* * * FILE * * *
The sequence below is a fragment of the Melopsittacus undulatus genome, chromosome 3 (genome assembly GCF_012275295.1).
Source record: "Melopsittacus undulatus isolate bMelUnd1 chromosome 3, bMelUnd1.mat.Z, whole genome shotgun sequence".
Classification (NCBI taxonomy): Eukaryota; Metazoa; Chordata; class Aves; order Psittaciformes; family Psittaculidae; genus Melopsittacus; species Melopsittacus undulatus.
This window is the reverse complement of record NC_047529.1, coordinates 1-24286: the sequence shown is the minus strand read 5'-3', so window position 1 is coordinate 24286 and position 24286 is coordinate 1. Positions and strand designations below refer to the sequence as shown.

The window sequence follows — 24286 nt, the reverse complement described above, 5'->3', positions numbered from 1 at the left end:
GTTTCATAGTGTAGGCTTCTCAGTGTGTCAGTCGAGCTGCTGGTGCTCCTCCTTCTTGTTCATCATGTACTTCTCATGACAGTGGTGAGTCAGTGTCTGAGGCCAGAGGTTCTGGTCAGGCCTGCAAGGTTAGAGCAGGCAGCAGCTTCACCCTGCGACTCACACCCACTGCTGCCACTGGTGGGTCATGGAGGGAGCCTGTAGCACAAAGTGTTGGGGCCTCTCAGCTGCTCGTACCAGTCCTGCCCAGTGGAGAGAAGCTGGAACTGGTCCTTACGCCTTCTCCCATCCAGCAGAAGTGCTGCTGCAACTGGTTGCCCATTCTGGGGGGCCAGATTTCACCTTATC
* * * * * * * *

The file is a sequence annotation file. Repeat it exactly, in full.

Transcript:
The sequence below is a fragment of the Melopsittacus undulatus genome, chromosome 3 (genome assembly GCF_012275295.1).
Source record: "Melopsittacus undulatus isolate bMelUnd1 chromosome 3, bMelUnd1.mat.Z, whole genome shotgun sequence".
Classification (NCBI taxonomy): Eukaryota; Metazoa; Chordata; class Aves; order Psittaciformes; family Psittaculidae; genus Melopsittacus; species Melopsittacus undulatus.
This window is the reverse complement of record NC_047529.1, coordinates 1-24286: the sequence shown is the minus strand read 5'-3', so window position 1 is coordinate 24286 and position 24286 is coordinate 1. Positions and strand designations below refer to the sequence as shown.

The window sequence follows — 24286 nt, the reverse complement described above, 5'->3', positions numbered from 1 at the left end:
GTTTCATAGTGTAGGCTTCTCAGTGTGTCAGTCGAGCTGCTGGTGCTCCTCCTTCTTGTTCATCATGTACTTCTCATGACAGTGGTGAGTCAGTGTCTGAGGCCAGAGGTTCTGGTCAGGCCTGCAAGGTTAGAGCAGGCAGCAGCTTCACCCTGCGACTCACACCCACTGCTGCCACTGGTGGGTCATGGAGGGAGCCTGTAGCACAAAGTGTTGGGGCCTCTCAGCTGCTCGTACCAGTCCTGCCCAGTGGAGAGAAGCTGGAACTGGTCCTTACGCCTTCTCCCATCCAGCAGAAGTGCTGCTGCAACTGGTTGCCCATTCTGGGGGGCCAGATTTCACCTTATC